The evidence you present is another key aspect of convincing a judge of the merits of your claim. In the context of home improvement contractor litigation, evidence is crucial to avoiding a he-said/she-said situation, where you and your contractor simply disagree on whether or not the contractor properly performed the agreed-upon duties.
Typically, the most important evidence will include: 1) Any written contracts between you and the contractor outlining the work he promised to perform, the timeline for performance, and the payment agreed upon; 2) Any proof of money transferred from you to the contractor, showing how much money you’ve already paid; 3) Any emails or letters you’ve sent to the contractor outlining your dispute; and 4) Photographs of your home before and after the construction work, especially photos that show shoddy workmanship.
Depending on circumstances, you might also bring witnesses with you to court to describe elements of the story to the judge.
First of all, it’s possible that your contractor may offer to settle with you before trial. Being served with a lawsuit is annoying, particularly for a small business, and your contractor might realize the lawsuit isn’t worth fighting. If you are able to come to a settlement, you and you contractor can fill out and file this Stipulation of Settlement. This document will notify the court that your case is effectively closed.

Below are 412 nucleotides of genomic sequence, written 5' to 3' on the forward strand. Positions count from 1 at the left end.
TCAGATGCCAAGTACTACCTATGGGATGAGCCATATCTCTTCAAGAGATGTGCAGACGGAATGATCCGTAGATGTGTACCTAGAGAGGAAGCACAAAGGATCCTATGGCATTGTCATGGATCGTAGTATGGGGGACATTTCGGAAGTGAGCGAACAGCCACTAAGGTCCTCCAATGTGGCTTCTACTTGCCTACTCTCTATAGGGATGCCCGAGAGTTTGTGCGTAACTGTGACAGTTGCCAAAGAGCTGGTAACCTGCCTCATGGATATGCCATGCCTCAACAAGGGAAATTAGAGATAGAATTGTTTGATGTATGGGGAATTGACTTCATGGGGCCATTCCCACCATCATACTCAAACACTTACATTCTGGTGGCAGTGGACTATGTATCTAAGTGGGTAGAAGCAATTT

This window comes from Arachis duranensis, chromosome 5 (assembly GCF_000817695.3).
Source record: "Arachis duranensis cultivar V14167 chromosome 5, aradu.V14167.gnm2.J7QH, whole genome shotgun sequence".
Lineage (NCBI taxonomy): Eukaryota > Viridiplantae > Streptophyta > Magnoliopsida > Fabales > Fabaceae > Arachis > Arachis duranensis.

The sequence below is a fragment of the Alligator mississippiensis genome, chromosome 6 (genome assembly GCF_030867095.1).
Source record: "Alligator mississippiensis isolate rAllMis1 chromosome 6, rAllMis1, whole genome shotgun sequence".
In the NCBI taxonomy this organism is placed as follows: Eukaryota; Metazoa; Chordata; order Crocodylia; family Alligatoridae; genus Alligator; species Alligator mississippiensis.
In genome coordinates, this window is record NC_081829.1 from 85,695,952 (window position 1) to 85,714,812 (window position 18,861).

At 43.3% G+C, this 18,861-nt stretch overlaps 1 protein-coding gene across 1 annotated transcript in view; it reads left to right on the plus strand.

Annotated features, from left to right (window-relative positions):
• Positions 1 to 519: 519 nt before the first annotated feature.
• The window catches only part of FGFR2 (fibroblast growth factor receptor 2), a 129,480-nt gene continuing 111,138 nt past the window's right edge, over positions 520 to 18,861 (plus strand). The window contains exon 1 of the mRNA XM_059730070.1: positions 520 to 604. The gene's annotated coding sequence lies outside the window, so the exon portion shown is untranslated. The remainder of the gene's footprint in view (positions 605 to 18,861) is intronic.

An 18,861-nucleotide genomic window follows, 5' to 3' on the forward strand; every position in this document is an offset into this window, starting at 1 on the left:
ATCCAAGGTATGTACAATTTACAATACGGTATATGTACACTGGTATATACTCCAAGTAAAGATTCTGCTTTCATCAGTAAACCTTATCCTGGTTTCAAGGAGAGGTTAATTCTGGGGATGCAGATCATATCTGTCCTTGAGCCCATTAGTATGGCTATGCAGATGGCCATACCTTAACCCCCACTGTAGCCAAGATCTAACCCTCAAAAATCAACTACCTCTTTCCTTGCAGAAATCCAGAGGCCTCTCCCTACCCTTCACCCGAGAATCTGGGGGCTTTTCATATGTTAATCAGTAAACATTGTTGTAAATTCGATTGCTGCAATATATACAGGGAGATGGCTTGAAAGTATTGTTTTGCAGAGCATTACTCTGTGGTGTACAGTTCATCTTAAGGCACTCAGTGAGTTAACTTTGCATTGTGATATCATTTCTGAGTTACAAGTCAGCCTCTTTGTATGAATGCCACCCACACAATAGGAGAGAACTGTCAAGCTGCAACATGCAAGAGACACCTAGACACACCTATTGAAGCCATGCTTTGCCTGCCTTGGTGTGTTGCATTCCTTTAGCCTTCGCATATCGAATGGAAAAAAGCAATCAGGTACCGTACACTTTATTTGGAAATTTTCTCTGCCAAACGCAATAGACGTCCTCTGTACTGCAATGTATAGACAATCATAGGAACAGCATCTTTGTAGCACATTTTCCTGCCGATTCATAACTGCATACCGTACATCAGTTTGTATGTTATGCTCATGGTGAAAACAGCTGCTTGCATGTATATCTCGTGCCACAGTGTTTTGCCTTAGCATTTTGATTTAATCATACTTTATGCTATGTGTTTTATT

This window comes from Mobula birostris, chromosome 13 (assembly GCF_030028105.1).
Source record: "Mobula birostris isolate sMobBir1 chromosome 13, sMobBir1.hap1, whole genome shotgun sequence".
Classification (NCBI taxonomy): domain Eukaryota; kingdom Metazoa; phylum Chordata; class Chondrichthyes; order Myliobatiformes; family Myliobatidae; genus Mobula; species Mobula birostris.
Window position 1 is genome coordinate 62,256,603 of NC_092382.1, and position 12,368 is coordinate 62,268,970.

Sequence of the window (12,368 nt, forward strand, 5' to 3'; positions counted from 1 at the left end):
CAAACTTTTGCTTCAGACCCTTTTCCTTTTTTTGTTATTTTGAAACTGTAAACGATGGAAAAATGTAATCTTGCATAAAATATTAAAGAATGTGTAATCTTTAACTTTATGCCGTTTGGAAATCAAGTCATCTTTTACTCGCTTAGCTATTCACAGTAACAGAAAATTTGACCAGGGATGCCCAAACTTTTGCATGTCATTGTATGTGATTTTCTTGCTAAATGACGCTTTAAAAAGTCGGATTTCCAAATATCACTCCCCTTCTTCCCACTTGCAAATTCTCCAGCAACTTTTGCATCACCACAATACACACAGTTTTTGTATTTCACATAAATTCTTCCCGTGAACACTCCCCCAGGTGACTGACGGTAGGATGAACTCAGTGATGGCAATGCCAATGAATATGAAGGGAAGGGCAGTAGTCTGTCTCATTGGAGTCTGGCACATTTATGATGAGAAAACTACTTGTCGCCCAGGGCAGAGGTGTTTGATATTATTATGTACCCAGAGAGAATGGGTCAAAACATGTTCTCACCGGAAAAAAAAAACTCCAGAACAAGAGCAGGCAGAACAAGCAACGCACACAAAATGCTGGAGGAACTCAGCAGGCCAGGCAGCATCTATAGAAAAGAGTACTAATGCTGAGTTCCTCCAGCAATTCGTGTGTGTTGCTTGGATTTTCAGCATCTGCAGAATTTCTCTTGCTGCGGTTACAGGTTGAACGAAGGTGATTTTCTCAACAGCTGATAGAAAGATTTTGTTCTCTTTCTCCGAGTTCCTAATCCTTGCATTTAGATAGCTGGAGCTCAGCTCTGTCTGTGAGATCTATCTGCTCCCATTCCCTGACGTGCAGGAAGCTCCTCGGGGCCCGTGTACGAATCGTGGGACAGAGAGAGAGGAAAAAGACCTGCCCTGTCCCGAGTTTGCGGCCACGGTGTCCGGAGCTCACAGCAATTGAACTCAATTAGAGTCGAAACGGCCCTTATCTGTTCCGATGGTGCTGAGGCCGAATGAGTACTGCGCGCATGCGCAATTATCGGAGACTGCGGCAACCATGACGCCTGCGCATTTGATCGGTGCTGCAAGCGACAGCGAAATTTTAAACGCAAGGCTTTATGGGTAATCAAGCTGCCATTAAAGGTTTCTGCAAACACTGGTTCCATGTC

If you win your lawsuit, you’ll receive a “judgment.” This indicates that you are owed a certain amount of money – perhaps everything that you asked for, or perhaps a percentage of what you asked for. What if your contractor ignores the judgment and never actually pays you? Through post-judgment proceedings, you will be able to attach (formally lay claim to) any assets (such as bank accounts or vehicles) owned by your contractor in the amount of the judgment.
Unfortunately, this isn’t automatic. It will require that you return to court and fill out more paperwork, specifically “information subpoenas,” which are used to locate the contractor’s assets. While New York’s court system provides some resources on how to collect the judgment, it will ultimately be your responsibility, as the winning plaintiff, to work with the court system and retain a third-party collections company.